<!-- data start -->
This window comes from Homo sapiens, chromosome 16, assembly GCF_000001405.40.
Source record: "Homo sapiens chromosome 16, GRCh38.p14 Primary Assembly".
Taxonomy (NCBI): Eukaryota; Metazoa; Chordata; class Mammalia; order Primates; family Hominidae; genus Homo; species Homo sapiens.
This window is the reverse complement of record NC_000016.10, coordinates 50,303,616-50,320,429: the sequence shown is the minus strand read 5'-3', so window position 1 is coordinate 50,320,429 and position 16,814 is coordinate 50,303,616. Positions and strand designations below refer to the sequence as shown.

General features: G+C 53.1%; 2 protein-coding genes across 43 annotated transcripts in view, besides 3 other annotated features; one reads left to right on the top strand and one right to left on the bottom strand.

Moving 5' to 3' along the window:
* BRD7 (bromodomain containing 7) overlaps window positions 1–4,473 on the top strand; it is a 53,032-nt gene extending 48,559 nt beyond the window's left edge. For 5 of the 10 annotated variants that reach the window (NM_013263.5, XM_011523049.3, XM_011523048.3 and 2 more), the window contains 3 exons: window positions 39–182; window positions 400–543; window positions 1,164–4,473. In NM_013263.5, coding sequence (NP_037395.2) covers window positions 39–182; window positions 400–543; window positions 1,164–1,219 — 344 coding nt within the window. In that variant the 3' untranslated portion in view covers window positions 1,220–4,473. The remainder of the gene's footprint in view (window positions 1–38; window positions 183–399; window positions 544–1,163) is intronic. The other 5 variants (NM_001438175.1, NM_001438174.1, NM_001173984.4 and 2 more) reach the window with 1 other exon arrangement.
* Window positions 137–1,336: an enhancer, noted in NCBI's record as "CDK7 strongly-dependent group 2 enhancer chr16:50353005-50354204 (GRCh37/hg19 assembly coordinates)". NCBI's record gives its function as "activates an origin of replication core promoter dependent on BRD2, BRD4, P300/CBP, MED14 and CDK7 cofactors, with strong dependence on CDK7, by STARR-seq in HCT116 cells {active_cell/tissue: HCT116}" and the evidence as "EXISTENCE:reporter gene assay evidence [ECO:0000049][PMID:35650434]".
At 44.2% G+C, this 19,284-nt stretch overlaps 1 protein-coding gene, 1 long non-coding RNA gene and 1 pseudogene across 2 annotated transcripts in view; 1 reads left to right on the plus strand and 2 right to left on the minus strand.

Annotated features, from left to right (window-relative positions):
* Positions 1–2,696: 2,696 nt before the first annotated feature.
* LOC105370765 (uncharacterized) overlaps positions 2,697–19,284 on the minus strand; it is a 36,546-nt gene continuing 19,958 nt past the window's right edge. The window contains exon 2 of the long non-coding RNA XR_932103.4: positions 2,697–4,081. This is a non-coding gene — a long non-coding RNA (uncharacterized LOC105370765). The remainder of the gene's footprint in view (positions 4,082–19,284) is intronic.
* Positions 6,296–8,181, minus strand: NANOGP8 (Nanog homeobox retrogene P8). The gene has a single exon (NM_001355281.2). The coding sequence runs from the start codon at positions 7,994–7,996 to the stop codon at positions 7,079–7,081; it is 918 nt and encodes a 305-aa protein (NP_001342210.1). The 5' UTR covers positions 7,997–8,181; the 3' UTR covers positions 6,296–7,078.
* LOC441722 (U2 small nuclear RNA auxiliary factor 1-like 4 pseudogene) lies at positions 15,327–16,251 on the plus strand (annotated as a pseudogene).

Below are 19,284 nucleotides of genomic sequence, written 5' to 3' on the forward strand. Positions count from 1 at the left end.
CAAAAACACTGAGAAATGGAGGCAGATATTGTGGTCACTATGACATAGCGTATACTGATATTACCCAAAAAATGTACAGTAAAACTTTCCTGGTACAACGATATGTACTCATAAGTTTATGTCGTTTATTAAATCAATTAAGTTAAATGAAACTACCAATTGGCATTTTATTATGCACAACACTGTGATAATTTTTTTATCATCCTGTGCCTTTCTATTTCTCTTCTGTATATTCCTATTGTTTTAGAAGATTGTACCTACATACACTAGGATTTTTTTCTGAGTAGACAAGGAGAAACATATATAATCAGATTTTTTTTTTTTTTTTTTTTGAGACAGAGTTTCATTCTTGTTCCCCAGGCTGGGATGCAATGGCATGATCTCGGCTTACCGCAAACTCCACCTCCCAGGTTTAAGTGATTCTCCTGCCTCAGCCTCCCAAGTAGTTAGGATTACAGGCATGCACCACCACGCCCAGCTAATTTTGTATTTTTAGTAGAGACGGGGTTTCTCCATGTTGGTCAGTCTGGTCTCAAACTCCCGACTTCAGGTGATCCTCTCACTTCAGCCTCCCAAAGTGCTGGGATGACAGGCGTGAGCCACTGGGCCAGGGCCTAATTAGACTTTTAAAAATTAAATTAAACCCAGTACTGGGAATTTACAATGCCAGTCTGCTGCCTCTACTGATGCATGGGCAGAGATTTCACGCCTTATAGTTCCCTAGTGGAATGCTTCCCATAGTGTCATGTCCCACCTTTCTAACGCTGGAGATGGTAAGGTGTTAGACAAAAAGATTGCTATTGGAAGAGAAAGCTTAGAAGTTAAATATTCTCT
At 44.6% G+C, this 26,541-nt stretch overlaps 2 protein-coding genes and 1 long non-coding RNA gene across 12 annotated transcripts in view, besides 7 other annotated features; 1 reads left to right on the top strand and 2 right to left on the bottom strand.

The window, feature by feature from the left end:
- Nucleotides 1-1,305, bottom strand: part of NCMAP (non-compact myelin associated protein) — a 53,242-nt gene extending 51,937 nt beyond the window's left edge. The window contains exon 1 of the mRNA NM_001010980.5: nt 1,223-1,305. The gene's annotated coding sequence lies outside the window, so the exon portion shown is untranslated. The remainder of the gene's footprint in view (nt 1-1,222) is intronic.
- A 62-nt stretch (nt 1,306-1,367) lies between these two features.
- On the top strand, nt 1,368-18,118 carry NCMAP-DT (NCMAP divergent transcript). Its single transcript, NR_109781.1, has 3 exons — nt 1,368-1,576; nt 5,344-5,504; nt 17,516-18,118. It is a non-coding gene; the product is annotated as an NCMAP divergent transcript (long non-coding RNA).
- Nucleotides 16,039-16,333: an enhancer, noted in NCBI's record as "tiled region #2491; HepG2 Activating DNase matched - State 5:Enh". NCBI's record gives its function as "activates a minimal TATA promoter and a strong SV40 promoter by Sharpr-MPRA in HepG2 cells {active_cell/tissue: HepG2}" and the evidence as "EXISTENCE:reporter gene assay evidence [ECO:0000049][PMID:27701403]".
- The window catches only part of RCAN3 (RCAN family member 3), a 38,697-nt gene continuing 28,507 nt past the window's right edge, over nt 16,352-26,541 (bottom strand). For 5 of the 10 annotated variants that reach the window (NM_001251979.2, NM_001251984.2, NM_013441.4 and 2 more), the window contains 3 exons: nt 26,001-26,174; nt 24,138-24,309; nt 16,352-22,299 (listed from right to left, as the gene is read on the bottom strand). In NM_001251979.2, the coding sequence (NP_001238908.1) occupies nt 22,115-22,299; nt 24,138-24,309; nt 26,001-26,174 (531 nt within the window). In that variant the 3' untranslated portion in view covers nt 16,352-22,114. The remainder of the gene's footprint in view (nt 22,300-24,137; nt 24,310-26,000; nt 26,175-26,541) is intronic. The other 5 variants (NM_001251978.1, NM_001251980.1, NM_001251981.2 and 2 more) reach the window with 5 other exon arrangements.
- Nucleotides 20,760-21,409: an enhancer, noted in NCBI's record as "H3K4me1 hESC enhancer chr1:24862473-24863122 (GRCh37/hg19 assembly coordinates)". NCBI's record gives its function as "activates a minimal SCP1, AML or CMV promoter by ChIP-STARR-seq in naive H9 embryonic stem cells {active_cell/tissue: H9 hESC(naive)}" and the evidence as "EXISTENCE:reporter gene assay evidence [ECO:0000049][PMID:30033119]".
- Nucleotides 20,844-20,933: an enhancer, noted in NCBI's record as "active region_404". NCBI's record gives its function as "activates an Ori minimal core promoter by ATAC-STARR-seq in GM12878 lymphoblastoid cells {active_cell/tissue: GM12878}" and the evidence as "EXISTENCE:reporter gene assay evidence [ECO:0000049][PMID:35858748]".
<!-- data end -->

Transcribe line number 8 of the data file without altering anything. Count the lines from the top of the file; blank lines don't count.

* Window positions 137–1,336: an enhancer, noted in NCBI's record as "CDK7 strongly-dependent group 2 enhancer chr16:50353005-50354204 (GRCh37/hg19 assembly coordinates)". NCBI's record gives its function as "activates an origin of replication core promoter dependent on BRD2, BRD4, P300/CBP, MED14 and CDK7 cofactors, with strong dependence on CDK7, by STARR-seq in HCT116 cells {active_cell/tissue: HCT116}" and the evidence as "EXISTENCE:reporter gene assay evidence [ECO:0000049][PMID:35650434]".